“Paris of the Middle East”?
Ever since Lebanon gained independence from France in 1943, no moniker has stuck to Beirut more persistently. But is it rightful praise or a pathetic cliché? “Our nightlife rocks, our fashion is constantly up to date, we make kick-ass wine, and French is our second language,” enthuses Yasmina Abi Rafeh, the owner of a construction company. Bilal Annan, a Lebanese graduate student in Paris, is less captivated. “To my mind this expression epitomizes the pervasive impression of inferiority, envy, and unfulfillment that a portion of Lebanese people get when they compare their culture to Western ones,” he says ruefully.
Love or loathe the phrase, a palpable French influence permeates the city: For a fully Gallic day, pick up a copy of L’Orient Le Jour newspaper (lorientlejour.com) and flip through it over a vanilla éclair at the Paul boulangerie (Ave. Georges Haddad, Gemmayzeh; paul.fr). Do your afternoon shopping for designer threads at Zadig & Voltaire (2 Park Ave., downtown; zadig-et-voltaire.com), and then grab macarons at Ladurée (128 Rue Foch; laduree.fr), a nice prelude to a steak dinner at Le Relais de l’Entrecôte (Rue Abdel Wahab El Inglizi; relaisentrecote.fr). Come nightfall, there are French-language performances to take in at Théâtre Monnot (Rue de l’Universite St. Joseph, Ashrafiyeh) and cocktails to be swigged in the swank Behind the Green Door (Rue Gemmayzeh, Mar Mikhael), inspired by Paris’s famous Le Mathis bar.
Choose Your Own Adventure
Where: The Qarantina district, a once-violence-stricken industrial backwater that’s now emerging as the Chelsea of Beirut.
The area was pioneered in 2005 by the renowned Galerie Sfeir-Semler (Tannous Building), making it a good jumping-off point for an art tour. The sister to the main gallery in Hamburg and a bridge between Western and Middle Eastern contemporary art, it exhibits renowned artists from the post–civil-war generation like Walid Raad and Marwan Rechmaoui. Opened just last year by genius architect Gregory Gatserelia, SMO Gallery (Dagher Building) deals mainly in furniture and installations, with some photography. It’s one of the first of its kind in the country. The new Art Factum Gallery (Rehban St., Alley 204, Building 13), on the other hand, is a large contemporary space that introduces emerging and mid-career international and local artists like Naiza Khan, Go Segawa, and Tanya Traboulsi. —Lea Sednaoui, director, The Running Horse gallery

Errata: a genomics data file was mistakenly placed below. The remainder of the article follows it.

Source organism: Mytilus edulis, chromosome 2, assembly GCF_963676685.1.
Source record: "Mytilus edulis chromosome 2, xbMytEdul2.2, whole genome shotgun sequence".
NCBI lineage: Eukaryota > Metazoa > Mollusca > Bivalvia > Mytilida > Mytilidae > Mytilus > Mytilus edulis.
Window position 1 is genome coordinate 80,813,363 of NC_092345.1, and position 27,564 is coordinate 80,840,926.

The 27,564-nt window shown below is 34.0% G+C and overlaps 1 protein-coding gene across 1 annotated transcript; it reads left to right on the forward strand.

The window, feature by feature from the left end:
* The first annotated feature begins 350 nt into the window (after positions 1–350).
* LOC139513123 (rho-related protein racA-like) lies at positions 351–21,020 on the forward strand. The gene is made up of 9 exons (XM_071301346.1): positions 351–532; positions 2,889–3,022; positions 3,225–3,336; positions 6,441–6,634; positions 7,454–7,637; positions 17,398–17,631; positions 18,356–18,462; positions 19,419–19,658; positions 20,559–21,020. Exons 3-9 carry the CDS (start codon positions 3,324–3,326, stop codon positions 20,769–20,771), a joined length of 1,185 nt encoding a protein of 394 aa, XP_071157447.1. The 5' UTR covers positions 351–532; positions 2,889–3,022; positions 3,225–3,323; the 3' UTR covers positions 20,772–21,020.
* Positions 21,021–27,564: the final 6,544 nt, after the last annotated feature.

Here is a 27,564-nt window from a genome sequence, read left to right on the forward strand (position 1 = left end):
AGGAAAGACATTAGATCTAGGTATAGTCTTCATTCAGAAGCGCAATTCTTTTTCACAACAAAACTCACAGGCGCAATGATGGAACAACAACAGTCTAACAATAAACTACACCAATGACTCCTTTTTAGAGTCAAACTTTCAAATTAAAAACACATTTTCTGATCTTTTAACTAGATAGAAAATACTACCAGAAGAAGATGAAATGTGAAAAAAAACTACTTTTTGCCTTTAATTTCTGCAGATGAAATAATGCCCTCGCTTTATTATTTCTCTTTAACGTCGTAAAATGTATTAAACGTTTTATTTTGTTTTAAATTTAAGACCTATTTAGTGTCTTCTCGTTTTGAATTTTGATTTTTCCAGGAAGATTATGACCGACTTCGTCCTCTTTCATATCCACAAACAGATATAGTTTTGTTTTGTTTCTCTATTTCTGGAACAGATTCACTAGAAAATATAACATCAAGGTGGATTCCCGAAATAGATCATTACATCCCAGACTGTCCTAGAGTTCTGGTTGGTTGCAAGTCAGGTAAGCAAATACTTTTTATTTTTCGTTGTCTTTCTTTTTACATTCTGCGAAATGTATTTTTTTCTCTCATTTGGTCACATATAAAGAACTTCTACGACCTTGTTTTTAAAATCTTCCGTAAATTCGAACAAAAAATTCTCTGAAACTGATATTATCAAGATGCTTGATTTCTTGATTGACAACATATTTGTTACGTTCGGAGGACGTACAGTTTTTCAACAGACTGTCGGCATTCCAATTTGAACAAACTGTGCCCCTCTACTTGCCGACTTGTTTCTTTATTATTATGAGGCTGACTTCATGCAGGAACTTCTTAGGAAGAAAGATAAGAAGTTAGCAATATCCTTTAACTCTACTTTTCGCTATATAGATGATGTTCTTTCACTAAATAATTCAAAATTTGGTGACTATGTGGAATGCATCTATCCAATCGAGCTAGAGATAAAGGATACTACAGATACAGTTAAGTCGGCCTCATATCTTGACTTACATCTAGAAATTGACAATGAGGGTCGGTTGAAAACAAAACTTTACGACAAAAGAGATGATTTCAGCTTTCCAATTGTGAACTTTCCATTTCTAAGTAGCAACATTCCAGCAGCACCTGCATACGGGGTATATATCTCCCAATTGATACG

Where: The up-and-coming Port Beirut neighborhood.
The seriously fashionable should begin at Rabih Kayrouz (Fayyad Building, Rue Darwish Haddad). The architecture-influenced designer shows at Paris Fashion Week, but this is one of his few namesake boutiques. Next door, Karen Chekerdjian’s housewares-and-furniture showroom marries minimalist design with traditional Lebanese workmanship. Artisans du Liban et d’Orient (Ain Mreisseh) curates select Lebanese décor and clothing, while Joanna Dahdah (Hermitage Building, Ghandour el Saad St.) sells her silver- and gold-plated jewelry alongside other designers’ pieces. And for a distinctly Lebanese purchase, swing by Ashekman Urban Wear (Strand Building, Hamra St.), established by graffiti artists who combine their graphic-design studies and passion for hip-hop in T-shirts that mix Arabic graffiti, urban graphics, and calligraphy. —Tala Hajjar, co-founder, the Starch Foundation for emerging designers
Where: All over; this is the city of a thousand nightclubs.
Right now, the biggest draw for Beirut night owls are rooftops like White (Seaside Road, Daoura), a massive open-air nightclub with a revolving door of international D.J.’s, and Coop d’Etat (Pasteur St., Gemmayzeh), which is more casual and has both a diverse crowd and a diverse lineup of bands and deck-manners. At the Berlin-style Dictateur (30 Bedawi Street), there’s an underground vibe with raw walls and ahead-of-the-curve revelers, while the all-white L’Osteria (Tyan Building, Armenia St., Mar Mikhael) is more Franco-Italian, serving wine and charcuterie to a jazz soundtrack. MYU (Mar Antonios St., Gemmayzeh) is a nice dining spot, but at the end of the night, lights go down and serious on-top-of-the-bar dancing begins. And nearby at the more approachable Demo (Rue du Liban, Gemmayzeh), the music is kept at a volume that welcomes conversation among tourists and locals.—Laila Sarkis, a.k.a. Djette, local D.J.